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Why Do Banks Require Bank Counsel On Some Commercial Loans? - June 2016

June 24, 2016

I have been representing both borrowers and lenders on commercial transactions for over 30 years and I have frequently encountered this question from borrowers: Why does the bank need its own attorney in the transaction when the borrower is represented by counsel? Implicit in this question is the truism: Borrowers do not like to pay the legal fees of their own lawyer and they certainly don't like to also have to pay legal fees for the bank's attorney. The following are some practical tips designed to explain the role of bank counsel.

Why is Bank Counsel necessary?

The answer to this question is, quite simply, the bank needs to insure that, if the loan goes into default, the bank's interests are properly protected. Stated differently, in a default scenario, the bank needs to be sure that the documentation describing the loan and the collateral documents securing the loan provide the bank with the best available means of recovering as much as possible of the outstanding balance due under the loan.

Is Bank Counsel a requirement on all commercial loans?

No. Each bank has different criteria to determine when bank counsel will be required. Frequently the size or complexity of the loan will determine if the bank will require bank counsel.

Who is the Bank Counsel?

Most commercial banks have a list of attorneys with whom they have established a relationship over the years who are experienced in handling commercial transactions.

What does the Bank Counsel do?

The role of bank counsel in a commercial loan is, primarily, to insure that the documentation utilized for the loan: is consistent with the loan terms; properly protects the bank; and is properly executed by all necessary parties. Depending on the collateral package for the loan, bank counsel may also need to review the title insurance commitment and exceptions to title pertaining to any real estate which is collateral for the loan and also a UCC search if personal property is additional collateral for the loan.

Who pays the legal fee of Bank Counsel and how is that legal fee determined?

Customarily, the legal fee of bank counsel is paid by the borrower at settlement as a cost of the transaction similar to the fees paid to an appraiser; surveyor; or environmental engineer. In most cases, bank counsel will charge by the hour for their time spent working on the transaction.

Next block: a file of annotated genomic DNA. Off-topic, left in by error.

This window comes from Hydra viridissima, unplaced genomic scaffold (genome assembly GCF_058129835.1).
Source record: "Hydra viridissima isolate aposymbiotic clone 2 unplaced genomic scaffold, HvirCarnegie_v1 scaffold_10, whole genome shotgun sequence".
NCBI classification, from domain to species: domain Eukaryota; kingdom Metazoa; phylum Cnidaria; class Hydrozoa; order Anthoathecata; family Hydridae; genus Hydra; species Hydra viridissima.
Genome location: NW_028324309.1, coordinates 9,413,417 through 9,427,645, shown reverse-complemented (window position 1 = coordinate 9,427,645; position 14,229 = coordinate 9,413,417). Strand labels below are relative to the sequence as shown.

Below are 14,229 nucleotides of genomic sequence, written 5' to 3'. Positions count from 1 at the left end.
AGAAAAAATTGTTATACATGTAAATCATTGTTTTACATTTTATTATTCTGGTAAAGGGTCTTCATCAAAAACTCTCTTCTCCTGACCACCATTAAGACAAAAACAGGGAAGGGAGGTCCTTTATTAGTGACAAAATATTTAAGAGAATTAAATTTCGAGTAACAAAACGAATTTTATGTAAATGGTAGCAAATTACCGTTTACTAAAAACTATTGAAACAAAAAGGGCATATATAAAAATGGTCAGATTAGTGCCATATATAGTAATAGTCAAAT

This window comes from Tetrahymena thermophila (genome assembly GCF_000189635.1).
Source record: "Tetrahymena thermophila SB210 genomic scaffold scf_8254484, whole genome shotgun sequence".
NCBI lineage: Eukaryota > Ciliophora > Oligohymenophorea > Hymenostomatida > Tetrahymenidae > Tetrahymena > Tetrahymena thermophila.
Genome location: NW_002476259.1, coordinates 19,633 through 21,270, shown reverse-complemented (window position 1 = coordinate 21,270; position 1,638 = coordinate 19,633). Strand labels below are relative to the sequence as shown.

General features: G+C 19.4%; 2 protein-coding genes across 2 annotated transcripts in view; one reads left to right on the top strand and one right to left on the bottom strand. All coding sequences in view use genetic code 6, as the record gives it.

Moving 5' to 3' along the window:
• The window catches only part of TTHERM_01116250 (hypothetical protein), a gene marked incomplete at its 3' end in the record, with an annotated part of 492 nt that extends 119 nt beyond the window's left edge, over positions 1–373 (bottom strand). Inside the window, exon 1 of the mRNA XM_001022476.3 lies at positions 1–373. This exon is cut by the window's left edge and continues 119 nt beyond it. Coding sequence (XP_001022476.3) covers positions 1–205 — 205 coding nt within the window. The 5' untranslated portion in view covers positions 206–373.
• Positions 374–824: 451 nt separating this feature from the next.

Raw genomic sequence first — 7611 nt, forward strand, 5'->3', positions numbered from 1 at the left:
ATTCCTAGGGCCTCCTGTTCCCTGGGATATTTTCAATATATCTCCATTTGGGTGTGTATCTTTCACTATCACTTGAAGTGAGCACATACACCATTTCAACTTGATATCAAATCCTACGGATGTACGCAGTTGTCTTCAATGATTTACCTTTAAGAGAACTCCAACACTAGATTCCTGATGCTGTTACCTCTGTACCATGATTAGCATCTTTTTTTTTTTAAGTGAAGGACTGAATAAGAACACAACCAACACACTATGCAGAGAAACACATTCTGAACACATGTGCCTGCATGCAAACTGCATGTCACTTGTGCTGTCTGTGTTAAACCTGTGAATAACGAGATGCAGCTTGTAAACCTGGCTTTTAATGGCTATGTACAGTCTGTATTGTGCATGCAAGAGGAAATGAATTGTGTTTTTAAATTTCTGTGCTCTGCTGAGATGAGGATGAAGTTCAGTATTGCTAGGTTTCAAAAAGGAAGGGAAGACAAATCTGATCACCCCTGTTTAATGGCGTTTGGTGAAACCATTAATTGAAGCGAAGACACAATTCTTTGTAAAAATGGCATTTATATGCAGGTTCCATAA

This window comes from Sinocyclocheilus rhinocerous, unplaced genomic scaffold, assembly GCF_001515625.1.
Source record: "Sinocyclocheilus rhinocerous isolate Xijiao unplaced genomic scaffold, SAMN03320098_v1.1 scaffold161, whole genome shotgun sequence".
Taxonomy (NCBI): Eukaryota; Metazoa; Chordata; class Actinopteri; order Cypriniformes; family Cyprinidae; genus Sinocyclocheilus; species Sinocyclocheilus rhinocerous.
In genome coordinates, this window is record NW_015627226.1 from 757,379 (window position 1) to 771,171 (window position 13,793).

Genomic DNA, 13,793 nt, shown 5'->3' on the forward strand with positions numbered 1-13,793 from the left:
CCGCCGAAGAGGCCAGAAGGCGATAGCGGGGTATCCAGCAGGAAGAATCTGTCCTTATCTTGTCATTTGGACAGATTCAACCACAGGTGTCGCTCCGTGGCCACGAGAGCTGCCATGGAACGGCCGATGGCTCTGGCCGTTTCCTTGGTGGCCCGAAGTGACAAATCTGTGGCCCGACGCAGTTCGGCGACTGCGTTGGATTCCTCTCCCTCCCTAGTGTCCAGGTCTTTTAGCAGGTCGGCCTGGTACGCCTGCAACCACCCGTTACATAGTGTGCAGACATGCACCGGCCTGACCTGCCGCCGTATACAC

How does Bank Counsel interact with Borrower's Counsel?

In most cases, bank counsel is, in essence, looking over the shoulder of the borrower's counsel and is reviewing the work done by borrower's counsel. I have found that the amount of time spent by me as bank counsel (i.e. which translates into the amount of bank counsel's legal fee) is closely related to the experience of borrower's counsel. Sometimes, borrowers will use a friend or acquaintance as their closing attorney who may be very competent in other areas of the law but has very limited experience in closing a commercial loan. In this instance, the bank counsel may have to spend a great deal of time revising or rewriting much of the work done by borrower's counsel in order to be sure that it is done correctly. Therefore, I recommend that borrowers hire an attorney to represent them in their transaction who is experienced in commercial work.

Why can't one lawyer represent the interests of both the Bank and the Borrower?

Although the bank and the borrower have some identity of interest in the transaction, i. e. getting the deal closed, in most cases there will be an ethical conflict of interest with one attorney representing both the bank and borrower. The borrower is primarily interested in completing the transaction and receiving its proceeds. The bank, of course, also wants the loan to close but is also focused on insuring it is properly protected in the event of default. When I am serve as bank counsel, I attempt to establish, at the outset, a division of labor and a rapport with borrower's counsel with the idea that, although we each need to represent our respective client's best interests, we also have a common goal in getting the loan closed properly and on time. Similarly, when I represent a borrower in a commercial loan, I can usually anticipate what the bank's counsel will be looking for in terms of documentation and I try to satisfy the requirements of the bank and the title company as quickly as possible to minimize the time spent by bank counsel.


Borrowers need to expect that, on larger commercial loans, their bank will require bank counsel to work on the project and that the fees of bank counsel will be an additional closing cost of the borrower. An awareness upfront of the need and role of bank counsel allows the borrower to budget for the expenses of bank counsel and reduces the risk of surprise and hard feelings at closing.


James B. Lonergan, a Pender & Coward shareholder, focuses his practice on commercial real estate, banking and commercial transactions. Contact him with questions by calling (757)490-6281 or by sending an email to

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